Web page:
SA also emerged from the pandemic with an economy that looks different to how it did before. Unemployment is considerably higher; employment has almost recovered, but only just and to weak levels overall. Real GDP is hovering at about pre-pandemic levels (give or take), but some sectors have not recovered, in part because network industries, which are really like the vascular system of the economy, are on life support. Government debt is much higher, and the fiscal position more vulnerable, which has raised risk premia and discouraged capital flows contributing to a weaker currency. Taken together these dynamics pose a range of home-grown risks to the outlook for inflation.

Figure2 SA GDP employment and unemployment.png

Even though SA’s inflation shock was milder than that of other countries, the pace at which inflation has slowed has also been stickier – despite the very weak economy. Part of the explanation lies in the emergence of a range of inflation drivers that have given rise to new inflation dynamics. The most obvious is the cost pressure that intensified loadshedding has imposed on companies that have been forced to install costly energy backups or run existing expensive diesel generators harder. Sectors most affected include agriculture, transport and logistics, and the broader retail sector, although mining, manufacturing and business services have also been affected. In addition, the cost of logistics has risen. Rail networks are no longer efficient, with freight seeing a dramatic decline in volume y/y, and road transport by payload is more expensive.

This means that literally everything produced, cooled, reticulated, inputted, and transported, on balance, costs more than it did a year ago. While some of this cost has been passed on – certainly, part of the rise in food inflation over the past year reflects these pressures – the weak consumer environment has prohibited full compensation. This means both producers and retailers are more likely, incrementally, to pass through increases where possible, for longer, than not.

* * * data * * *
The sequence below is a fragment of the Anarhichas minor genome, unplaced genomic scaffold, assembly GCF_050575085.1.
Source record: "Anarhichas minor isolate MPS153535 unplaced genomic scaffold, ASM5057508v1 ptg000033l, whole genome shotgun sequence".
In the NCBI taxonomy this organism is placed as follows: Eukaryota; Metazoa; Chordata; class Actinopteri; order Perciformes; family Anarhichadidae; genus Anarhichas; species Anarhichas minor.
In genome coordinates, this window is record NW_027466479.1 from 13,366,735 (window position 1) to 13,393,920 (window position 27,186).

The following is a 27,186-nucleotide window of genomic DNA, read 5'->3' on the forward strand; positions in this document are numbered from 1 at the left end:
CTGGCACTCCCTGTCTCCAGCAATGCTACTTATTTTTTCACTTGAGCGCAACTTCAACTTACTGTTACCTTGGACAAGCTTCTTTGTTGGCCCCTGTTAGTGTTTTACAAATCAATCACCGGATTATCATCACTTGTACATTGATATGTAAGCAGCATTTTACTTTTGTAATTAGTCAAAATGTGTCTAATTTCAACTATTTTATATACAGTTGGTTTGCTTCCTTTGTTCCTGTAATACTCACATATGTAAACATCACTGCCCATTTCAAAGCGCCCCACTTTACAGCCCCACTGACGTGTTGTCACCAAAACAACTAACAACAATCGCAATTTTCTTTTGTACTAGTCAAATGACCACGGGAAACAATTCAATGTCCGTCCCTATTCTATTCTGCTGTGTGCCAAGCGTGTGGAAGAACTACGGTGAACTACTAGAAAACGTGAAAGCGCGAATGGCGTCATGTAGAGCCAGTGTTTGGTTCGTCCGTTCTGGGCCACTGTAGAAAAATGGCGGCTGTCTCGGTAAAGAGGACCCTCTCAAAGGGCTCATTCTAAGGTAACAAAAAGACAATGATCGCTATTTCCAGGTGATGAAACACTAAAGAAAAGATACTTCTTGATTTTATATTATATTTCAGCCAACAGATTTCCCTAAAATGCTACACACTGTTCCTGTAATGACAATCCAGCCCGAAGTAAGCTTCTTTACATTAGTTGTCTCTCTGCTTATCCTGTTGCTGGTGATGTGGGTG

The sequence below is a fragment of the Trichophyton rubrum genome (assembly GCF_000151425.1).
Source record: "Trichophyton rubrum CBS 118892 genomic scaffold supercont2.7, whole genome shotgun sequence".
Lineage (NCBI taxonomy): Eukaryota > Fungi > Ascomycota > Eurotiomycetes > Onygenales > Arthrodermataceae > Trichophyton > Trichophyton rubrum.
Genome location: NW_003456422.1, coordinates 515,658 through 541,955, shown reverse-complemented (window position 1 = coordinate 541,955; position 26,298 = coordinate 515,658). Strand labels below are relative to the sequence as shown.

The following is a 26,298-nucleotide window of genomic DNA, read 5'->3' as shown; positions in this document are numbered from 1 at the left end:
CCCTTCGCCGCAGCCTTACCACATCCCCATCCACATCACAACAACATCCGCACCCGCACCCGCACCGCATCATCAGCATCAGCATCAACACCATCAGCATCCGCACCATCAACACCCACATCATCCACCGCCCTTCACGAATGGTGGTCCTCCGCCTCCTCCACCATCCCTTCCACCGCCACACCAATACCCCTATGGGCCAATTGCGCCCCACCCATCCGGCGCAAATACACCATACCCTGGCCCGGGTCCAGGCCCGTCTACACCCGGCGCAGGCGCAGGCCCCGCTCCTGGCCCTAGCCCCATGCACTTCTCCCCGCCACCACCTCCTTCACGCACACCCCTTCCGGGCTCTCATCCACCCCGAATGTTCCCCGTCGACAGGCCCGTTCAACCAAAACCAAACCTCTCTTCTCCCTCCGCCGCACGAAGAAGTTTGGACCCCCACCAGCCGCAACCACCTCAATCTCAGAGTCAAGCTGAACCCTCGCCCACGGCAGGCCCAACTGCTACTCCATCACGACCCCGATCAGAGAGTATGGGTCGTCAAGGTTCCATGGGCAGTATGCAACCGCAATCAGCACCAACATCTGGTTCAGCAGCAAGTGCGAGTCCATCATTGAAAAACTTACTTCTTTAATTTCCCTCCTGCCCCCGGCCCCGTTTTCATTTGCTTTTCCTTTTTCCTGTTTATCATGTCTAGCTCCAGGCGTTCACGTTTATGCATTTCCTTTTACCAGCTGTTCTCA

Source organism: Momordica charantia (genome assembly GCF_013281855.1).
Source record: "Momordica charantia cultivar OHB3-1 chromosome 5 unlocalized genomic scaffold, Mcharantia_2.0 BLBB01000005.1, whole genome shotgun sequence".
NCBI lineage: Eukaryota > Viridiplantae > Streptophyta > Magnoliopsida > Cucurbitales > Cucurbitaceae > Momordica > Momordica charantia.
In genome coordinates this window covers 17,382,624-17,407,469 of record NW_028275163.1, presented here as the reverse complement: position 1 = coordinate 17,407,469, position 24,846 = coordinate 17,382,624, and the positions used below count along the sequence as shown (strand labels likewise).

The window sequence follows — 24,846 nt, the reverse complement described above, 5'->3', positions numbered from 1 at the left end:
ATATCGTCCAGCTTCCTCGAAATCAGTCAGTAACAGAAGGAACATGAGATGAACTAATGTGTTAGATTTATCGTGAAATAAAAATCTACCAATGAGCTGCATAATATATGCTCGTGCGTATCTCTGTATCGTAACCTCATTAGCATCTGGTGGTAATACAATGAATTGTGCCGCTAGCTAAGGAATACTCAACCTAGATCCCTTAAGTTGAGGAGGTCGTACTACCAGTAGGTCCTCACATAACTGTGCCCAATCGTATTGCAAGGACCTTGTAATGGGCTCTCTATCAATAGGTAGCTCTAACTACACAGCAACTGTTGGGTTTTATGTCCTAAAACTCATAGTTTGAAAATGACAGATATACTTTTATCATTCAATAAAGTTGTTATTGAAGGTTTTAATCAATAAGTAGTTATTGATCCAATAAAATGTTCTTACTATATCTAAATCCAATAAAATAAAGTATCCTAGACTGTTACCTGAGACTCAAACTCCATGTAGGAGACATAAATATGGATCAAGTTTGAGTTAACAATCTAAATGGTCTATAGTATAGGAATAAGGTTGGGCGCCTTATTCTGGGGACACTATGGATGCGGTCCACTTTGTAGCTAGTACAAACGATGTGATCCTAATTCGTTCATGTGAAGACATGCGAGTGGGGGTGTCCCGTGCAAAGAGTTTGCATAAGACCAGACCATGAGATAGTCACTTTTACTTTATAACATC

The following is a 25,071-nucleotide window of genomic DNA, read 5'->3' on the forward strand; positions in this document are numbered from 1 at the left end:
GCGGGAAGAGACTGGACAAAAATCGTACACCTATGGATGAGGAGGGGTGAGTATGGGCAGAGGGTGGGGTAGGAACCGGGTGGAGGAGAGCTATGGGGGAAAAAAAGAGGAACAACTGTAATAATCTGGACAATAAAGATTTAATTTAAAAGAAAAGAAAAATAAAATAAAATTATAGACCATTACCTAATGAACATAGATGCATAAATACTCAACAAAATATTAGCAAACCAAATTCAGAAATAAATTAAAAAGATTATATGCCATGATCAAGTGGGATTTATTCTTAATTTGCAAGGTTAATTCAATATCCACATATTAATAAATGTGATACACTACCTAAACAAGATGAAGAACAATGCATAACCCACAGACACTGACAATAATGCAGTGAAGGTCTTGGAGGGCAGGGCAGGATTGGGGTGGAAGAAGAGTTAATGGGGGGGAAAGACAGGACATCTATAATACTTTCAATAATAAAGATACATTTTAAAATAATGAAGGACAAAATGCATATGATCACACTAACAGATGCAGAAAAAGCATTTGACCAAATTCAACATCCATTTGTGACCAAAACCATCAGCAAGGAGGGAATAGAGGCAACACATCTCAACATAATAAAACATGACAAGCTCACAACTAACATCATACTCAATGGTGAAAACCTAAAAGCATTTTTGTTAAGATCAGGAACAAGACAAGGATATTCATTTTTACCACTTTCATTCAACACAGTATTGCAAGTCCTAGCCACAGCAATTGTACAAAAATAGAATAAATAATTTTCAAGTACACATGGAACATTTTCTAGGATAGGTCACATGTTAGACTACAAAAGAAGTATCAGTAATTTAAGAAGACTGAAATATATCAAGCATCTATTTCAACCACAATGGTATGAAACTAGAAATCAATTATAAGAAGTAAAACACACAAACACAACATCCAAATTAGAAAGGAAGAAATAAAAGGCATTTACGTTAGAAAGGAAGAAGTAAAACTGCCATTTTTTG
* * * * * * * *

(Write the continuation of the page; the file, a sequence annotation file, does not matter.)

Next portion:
Figure3-Costly shift from rail to road Rbn-month.png

As the general price level has risen, reinforcing price pressures are emerging. NERSA’s electricity tariff increase, which adds directly to the CPI, but indirectly to the cost of doing business. Currency weakness is also becoming more evident in some imported goods prices. New vehicle inflation is 7.6% y/y, the highest it’s been since 2017, while book and stationary prices have risen 12.6% y/y. Appliances and furniture prices eased in June, but have shown steady increases in recent months, despite their discretionary nature.

Persistence is an issue. In SA, price persistence has always been relatively high. A 2010 research paper by the SARB and Logan Rangasamy* on SA food inflation and its implications for economic policy, found that persistence in food inflation between 2000 and 2008 was as high as 85%. This means that 85% of past food inflation lingered in the price, while non-food inflation was lower, at 78% and for overall headline inflation it was 81%.

We have carried this analysis forward and find that persistence in food inflation has remained high, and that persistence in non-food inflation has increased materially. In addition, a more granular approach to this analysis suggests that persistence over the longer term is even higher when inflation is accelerating, rather than decelerating. While persistence can be present in both low- and high-inflation environments, the absence of the compound effect of combined common factors in the past decade, coupled with low food inflation, helped inflation ‘self-correct.’ Today, the confluence of combined factors in a higher inflation environment materially raises the risk of them being reinforcing.

In addition to high persistence, we also find – again replicating the research in the cited paper – that pass-through from food to non-food, as well as from non-food to food inflation, is positive. This means that food inflation positively influences non-food inflation, but non-food inflation also influences food inflation, with even stronger statistical ties. This is particularly visible with a 12- to 18-month lag.